Buckingham Palace will display 65 paintings to the public

For the first time ever, the 65 paintings will be open to the public in a “gallery context.”

In the early 1820s, English King George IV commissioned the architect John Nash to make some renovations to Buckingham Palace – most notably, to build the picture gallery, a home for George’s collection of fine paintings. Now, two centuries later, the gallery is due to be renovated. Its wiring and plumbing are both at least half a century old, and in need of replacement. The project will be extensive, and so the artwork kept there must be temporarily relocated. The collection will be housed in the Queen’s Gallery, which is nearby and most notably, open to the public.

According to Desmond Shawe-Taylor, surveyor of the queen’s pictures, this relocation will be the first time that George IV’s collection will be shown in a “gallery context” and available to the public as an exhibition, rather than just part of the decor.

The 65 paintings, over half of which were acquired personally by King George, include works by Rembrandt van Rijn, Anthony van Dyck, and Johannes Vermeer. Perhaps the most famous piece in the set is Christofano Allori’s “Judith with the Head of Holofernes,” inspired by one of the gorier Biblical histories.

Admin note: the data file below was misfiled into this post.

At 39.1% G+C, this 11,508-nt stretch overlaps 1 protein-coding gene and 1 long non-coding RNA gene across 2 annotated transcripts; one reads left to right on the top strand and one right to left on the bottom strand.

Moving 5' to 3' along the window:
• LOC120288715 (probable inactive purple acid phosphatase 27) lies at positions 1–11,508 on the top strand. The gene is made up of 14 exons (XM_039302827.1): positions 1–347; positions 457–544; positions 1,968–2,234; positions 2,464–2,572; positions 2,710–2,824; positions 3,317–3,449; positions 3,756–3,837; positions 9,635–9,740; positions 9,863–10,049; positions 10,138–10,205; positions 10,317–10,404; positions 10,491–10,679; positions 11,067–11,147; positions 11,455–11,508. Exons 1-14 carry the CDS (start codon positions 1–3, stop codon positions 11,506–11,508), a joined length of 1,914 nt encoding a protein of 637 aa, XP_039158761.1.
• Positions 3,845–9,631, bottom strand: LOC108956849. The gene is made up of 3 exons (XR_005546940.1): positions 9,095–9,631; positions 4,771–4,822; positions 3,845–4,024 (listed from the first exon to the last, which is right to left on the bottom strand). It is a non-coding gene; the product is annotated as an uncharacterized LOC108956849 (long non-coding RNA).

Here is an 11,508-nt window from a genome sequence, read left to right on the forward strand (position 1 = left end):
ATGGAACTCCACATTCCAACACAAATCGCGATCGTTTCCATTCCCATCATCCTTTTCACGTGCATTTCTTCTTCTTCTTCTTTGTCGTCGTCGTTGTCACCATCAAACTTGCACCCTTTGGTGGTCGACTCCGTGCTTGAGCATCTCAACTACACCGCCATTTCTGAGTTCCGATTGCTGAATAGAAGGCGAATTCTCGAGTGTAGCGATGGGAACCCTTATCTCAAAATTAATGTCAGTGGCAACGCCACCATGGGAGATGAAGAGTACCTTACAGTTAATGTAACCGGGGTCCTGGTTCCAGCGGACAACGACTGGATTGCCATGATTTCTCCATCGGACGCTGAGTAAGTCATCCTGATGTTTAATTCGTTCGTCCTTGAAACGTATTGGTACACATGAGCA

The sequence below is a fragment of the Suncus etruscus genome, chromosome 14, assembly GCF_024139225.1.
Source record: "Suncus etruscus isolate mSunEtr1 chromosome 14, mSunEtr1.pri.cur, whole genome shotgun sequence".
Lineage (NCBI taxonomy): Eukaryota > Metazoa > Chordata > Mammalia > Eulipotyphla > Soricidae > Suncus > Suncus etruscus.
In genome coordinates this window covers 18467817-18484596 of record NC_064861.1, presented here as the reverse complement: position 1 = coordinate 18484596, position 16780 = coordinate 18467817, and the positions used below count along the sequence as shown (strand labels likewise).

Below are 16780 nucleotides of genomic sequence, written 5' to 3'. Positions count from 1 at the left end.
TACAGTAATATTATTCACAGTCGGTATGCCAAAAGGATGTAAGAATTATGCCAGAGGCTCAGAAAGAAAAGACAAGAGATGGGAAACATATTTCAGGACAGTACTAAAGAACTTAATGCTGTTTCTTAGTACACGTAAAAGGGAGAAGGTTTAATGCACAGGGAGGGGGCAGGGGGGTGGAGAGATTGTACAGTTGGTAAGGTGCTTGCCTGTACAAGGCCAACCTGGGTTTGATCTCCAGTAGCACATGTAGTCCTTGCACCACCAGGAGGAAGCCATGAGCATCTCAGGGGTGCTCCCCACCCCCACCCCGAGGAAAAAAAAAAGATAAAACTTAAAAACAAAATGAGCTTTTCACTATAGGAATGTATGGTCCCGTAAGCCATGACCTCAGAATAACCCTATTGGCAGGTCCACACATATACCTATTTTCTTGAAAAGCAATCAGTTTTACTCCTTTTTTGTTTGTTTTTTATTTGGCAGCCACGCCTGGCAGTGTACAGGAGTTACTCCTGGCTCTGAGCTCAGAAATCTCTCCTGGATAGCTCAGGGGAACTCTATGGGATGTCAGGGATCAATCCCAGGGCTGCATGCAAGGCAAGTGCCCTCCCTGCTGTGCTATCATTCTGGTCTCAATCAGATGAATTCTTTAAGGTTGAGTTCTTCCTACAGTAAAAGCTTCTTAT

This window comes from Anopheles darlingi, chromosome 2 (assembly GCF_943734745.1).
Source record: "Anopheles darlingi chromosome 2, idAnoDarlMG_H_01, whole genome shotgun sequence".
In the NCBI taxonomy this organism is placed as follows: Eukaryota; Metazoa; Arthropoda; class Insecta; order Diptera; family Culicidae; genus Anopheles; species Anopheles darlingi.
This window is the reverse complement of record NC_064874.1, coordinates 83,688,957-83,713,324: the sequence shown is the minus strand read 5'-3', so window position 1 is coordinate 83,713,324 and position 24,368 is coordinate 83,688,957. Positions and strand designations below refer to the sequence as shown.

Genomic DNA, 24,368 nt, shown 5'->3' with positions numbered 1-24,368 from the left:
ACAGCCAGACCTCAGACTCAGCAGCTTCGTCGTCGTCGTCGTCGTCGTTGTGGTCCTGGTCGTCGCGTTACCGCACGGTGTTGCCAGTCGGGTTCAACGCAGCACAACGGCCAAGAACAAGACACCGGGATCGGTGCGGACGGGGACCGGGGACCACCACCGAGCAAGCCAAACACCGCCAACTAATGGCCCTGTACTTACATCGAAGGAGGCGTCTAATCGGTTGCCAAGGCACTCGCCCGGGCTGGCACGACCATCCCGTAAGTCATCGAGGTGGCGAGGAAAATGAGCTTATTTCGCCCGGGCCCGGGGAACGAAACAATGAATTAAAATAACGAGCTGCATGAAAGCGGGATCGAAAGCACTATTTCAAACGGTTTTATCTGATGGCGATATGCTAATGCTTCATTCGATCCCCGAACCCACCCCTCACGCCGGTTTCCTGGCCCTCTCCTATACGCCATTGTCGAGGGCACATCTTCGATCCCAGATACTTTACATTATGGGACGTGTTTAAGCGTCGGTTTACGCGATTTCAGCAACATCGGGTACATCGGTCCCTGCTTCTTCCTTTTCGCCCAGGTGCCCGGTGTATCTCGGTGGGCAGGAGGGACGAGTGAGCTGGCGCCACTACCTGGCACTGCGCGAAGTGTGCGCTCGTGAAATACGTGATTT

The collection also includes Rembrandt’s “The Shipbuilder and his Wife.” That sweet double portrait, a captured moment between husband and wife, is said to be Elizabeth II’s favorite painting out of the thousands of paintings hung throughout the palace.

All in all, the Royal Collection has over 7000 paintings, nearly half a million art prints; 30,000 watercolors, drawings, and sketches; and thousands of photographs, sculptures, manuscripts, gems, and other artifacts. The entire collection is valued at over $13 billion and is overseen by the Royal Collection Trust.

The show of these paintings and other lesser works removed from the picture gallery, entitled “Masterpieces from Buckingham Palace,” will run from December 4, 2020 until January 31, 2022.